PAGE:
Getting an iMac

Over the past year I’ve been thinking about getting a new PC for the family.  The current Dell Dimension 8200 (almost 10 years old) was having a hard time running Windows XP and all the patches and security to keep it mostly virus and malware free.  I installed Ubuntu 11.10 server on that Dell PC and turned it into a media server and backup storage device.

So what to get for the family?  I could go with another Windows 7 PC and have the option to have more virus and malware installed every time the kids go to one of their kid friendly sites.  My wife might need Windows 7 for remote access to work, plus it’s a familiar interface for everyone.

I could go with Linux OS such as Ubuntu 11.10, Linux Mint 12 (when it is available), or some other disto.  But the problem with Linux for the family, a whole bunch of kid websites just don’t work with Linux.  For example, Cartoon Network has some pretty cool games, but most of the games will not work in Linux.  Those games require different engines such as Unity (not to be confused with Unity for Ubuntu).  Also, many games that I like to play are not available in a Linux environment.  I tried running Windows XP in a VM, but the performance is terrible and the games require high-end video cards which you never see in a VM.

My buddy at work suggested getting an iMac.  The first thing that went in my mind, “How am I going to afford that?”  Turns out the entry level iMac is within my budget.  So I stopped at the local Apple Store and took a look.  Usually I’m in there for a few minutes with the kids to kill time while my wife is shopping.  Now I had time to shop.  As usual I was assaulted but several employees right away.  But I needed time to look over what they had and get some ideas before I would talk with someone.

Steve, the sales person, saw I was ready to have my questions answered.  After a few minutes of talking about my concerns and what I wanted to accomplish, Steve unlocked the iMac and let me install some of the games from Cartoon Network.  Out of all my years in IT, from selling to support, I’ve never heard someone say let’s unlock the computer and install the web apps you mentioned.  So I played some of the Cartoon Network games. I was hooked.  Just need to upgrade the memory from 4GB to 8GB.  The Apple memory is expensive.  Looks like I’ll be checking on-line for a better price.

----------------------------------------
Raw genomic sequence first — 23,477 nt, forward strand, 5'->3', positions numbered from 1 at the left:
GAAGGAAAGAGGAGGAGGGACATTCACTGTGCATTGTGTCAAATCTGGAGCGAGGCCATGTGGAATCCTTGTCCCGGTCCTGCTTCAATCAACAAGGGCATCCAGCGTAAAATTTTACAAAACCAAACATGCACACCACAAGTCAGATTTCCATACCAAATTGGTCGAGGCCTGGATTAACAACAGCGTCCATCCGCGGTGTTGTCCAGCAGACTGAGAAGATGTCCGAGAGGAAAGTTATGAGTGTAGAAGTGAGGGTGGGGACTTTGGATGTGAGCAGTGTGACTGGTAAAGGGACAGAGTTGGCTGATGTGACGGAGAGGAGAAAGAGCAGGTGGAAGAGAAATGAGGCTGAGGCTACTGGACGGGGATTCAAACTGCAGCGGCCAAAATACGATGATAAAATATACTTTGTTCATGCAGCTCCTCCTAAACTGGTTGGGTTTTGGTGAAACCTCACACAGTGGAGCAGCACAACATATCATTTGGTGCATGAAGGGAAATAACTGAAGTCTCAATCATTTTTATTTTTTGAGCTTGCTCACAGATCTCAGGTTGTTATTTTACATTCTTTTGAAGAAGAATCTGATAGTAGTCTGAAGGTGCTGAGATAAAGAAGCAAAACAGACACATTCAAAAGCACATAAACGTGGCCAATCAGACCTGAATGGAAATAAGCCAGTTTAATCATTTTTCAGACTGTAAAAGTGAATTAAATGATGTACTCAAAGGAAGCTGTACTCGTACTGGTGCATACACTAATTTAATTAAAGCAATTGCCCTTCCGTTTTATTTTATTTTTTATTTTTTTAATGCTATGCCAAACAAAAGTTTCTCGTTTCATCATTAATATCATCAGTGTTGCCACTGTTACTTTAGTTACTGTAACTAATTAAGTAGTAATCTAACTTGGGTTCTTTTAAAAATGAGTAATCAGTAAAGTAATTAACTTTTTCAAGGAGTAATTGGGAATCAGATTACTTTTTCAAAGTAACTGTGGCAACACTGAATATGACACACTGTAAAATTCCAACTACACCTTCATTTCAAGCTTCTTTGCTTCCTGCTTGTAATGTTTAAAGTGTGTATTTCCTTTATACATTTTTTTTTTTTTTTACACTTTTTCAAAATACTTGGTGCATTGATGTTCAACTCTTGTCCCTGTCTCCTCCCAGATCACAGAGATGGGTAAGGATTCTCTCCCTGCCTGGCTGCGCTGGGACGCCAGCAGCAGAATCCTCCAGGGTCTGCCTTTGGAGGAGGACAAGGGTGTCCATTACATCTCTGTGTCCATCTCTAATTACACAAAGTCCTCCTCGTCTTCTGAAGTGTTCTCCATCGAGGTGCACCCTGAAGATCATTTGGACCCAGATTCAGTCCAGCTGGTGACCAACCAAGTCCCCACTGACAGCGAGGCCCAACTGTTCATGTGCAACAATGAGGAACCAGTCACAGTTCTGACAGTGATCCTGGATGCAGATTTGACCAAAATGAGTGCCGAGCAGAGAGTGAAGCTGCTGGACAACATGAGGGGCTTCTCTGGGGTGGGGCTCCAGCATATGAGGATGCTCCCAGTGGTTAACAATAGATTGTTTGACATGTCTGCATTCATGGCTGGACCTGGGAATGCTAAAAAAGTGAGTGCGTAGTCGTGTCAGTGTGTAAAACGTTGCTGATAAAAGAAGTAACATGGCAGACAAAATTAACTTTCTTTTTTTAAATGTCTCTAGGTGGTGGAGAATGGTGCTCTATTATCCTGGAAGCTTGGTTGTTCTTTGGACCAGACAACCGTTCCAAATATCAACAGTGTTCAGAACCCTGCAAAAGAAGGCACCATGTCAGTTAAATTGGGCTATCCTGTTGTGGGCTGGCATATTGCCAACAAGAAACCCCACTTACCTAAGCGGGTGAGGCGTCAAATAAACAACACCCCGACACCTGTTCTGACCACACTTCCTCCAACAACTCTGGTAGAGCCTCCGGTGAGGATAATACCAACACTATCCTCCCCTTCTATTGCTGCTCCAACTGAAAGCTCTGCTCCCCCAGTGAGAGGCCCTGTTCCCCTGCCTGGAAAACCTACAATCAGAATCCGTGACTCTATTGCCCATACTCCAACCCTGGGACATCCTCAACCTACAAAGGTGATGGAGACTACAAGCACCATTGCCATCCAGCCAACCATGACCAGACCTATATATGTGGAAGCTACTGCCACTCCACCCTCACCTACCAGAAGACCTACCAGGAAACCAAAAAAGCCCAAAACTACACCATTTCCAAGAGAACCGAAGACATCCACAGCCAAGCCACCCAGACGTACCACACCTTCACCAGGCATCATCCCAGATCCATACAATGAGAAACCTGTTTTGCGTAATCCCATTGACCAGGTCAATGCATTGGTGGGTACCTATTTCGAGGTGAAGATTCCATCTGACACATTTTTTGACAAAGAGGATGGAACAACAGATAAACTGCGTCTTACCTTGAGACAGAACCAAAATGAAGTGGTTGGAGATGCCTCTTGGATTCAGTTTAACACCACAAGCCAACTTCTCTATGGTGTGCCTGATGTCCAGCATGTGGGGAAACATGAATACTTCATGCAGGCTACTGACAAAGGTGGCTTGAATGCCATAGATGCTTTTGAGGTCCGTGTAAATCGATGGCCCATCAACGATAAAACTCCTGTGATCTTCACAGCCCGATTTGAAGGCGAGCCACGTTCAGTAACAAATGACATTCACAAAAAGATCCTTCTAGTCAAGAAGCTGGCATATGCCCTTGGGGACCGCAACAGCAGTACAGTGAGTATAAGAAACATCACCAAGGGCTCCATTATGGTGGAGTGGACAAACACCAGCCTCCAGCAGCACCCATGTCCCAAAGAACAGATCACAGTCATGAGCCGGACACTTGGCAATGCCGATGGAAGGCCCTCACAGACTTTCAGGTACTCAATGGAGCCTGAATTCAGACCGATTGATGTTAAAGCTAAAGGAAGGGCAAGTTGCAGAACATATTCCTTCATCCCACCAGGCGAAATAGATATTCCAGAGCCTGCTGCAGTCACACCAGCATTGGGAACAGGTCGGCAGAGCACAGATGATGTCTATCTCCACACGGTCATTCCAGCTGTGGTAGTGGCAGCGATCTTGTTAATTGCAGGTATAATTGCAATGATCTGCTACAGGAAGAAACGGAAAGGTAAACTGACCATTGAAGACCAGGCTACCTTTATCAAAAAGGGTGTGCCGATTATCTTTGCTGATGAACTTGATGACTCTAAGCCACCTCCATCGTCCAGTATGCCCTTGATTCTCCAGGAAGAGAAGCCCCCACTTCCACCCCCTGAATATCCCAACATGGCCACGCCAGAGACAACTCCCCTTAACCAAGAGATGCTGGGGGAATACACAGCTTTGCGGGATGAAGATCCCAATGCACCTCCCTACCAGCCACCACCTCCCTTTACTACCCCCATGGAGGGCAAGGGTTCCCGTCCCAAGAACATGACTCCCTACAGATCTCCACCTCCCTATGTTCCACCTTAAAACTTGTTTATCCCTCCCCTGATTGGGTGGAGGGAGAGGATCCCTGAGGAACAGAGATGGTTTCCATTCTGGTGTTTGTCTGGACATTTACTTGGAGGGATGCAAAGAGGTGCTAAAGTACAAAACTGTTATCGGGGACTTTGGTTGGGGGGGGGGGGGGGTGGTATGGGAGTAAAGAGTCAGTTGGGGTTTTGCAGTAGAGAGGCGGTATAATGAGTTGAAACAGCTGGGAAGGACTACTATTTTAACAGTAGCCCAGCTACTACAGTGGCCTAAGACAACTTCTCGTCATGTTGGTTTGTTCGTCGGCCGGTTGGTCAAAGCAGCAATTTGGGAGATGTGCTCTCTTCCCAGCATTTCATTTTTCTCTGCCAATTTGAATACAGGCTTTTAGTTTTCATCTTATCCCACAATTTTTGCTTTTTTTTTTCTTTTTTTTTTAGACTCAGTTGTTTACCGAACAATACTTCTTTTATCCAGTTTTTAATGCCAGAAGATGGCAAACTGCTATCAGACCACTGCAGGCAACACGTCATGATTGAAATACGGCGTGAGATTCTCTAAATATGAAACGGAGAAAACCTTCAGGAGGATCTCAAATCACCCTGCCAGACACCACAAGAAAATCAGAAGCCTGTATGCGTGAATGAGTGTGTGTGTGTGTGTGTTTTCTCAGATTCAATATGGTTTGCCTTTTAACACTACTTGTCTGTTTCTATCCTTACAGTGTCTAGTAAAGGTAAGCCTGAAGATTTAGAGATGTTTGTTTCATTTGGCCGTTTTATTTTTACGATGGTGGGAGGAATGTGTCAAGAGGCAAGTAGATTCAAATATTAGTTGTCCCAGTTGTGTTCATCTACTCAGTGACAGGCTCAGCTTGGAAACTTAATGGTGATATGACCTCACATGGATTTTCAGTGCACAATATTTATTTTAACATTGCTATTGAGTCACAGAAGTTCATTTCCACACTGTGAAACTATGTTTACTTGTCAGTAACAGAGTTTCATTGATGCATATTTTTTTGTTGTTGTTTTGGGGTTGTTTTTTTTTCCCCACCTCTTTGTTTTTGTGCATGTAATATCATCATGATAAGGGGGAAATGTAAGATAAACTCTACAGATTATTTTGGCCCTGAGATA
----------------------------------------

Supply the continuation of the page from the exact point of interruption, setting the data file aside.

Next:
Now, what am I going to do about some of the Windows only applications I need?  I will keep my notebook PC as a dual boot between Windows 7 and Linux (not sure about keeping Ubuntu).  Maybe I’ll install VMWare Fusion, VirtualBox, Parallels or Bootcamp for my Windows needs.  I doubt I’ll ever break away completely from Windows.  Too many applications I need for Windows for my job.

So this Christmas Santa will deliver a new computer for the family.  It will meet the needs of my family, address my concerns, and also give me a little education in the Mac world.

Now, what book should I get…

Moving On to a New Job

Today is my last day with my current employer and working for a fantastic client here in Delaware.  I made a lot of new friends in IT and on the production floor.  Some of them I will stay in contact with on Facebook or Google Chat, others I will see in the area.  But now it’s time for me to move on, to take care of my family’s needs.  Sadly the new job will not include Linux work, but there are high profile projects which are scheduled to begin shortly after my start date.

My notebook running Linux Mint 11 and my fart bank

During my two year stay, I really appreciate the client giving me a wide latitude to develop my Linux skills.  When I first arrived in 2009, my cube was filled with twelve PCs all running Windows XP or Vista.  Shortly afterwards I installed Ubuntu 9.04 to learn how to use Linux in a production environment.  Soon, I was running two Linux boxes; one as a personal file server with Samba and NFS, the other as a VM host for multiple Windows XP machines in multiple non-trusting domains.

By the time I left, I had four Linux PCs (one as a Linux Mint 11 notebook with a Windows 7 x64 VM, my original Ubuntu file server, a new Ubuntu 11.04 x64 file server with an external RAID 5 1.3TB disk box running Samba and NFS, plus a Linux Mint 11 PC running a Windows XP VM in the other domain for Active Directory support).  I’ve also deployed Ubuntu 11.04 to my manager’s Dell M4500 notebook, Linux Mint 11 to a colleagues’ notebook, and started training another colleague, on using Ubuntu 11.04 with NFS and Samba.

I also had the chance to deploy RHEL 6 workstation as a host with a disk box for off-site archive, and a introduction to ESX for creating new Windows Server VMs.

I wish all the best to previous employer, my manager, my colleagues (local and other sites through out  the U.S.), and to all the people I supported at the Delaware locations.  I will miss working with you, and hope to see you soon!

Firefox 5 Available for Ubuntu

Today I ran Update Manager on my Ubuntu 11.04 notebook and saw Firefox 5.  No PPas to install, just an easy upgrade.

  • From the Keyboard, press Super+a (Windows key and the letter a)
  • Type in update manager in the search field and click on the icon
  • You should see something about Firefox 5 with any other updates
  • Install the updates and wait

With my other updates tonight, I waited about 2 minutes before I can run Firefox 5.  I can only hope the Thunderbird upgrade will be as easy.


New HDD for my Sager NP8690

A few weeks ago I purchased a Western Digital 500GB Scorpio Black SATA 7200 RPM for my Sager Np8690.  I also purchased from

CompUSA a Vantec USB 2.0 to SATA (Serial ATA)/IDE Adapter.

I removed the old 320GB HDD and installed the new 500GB drive, installed Windows 7 x64 Ultimate (came with my PC) and then installed Ubuntu 11.04 x64 onto a second partition.  This time I made the Ubuntu partition larger for all the VMs I had on the old system.  I used the Vantec device and copied all my data files for all my account in Ubuntu and Windows 7 to the new HDD.  I’ve used the Vantec device at work many times, and to me it was worth $20.00.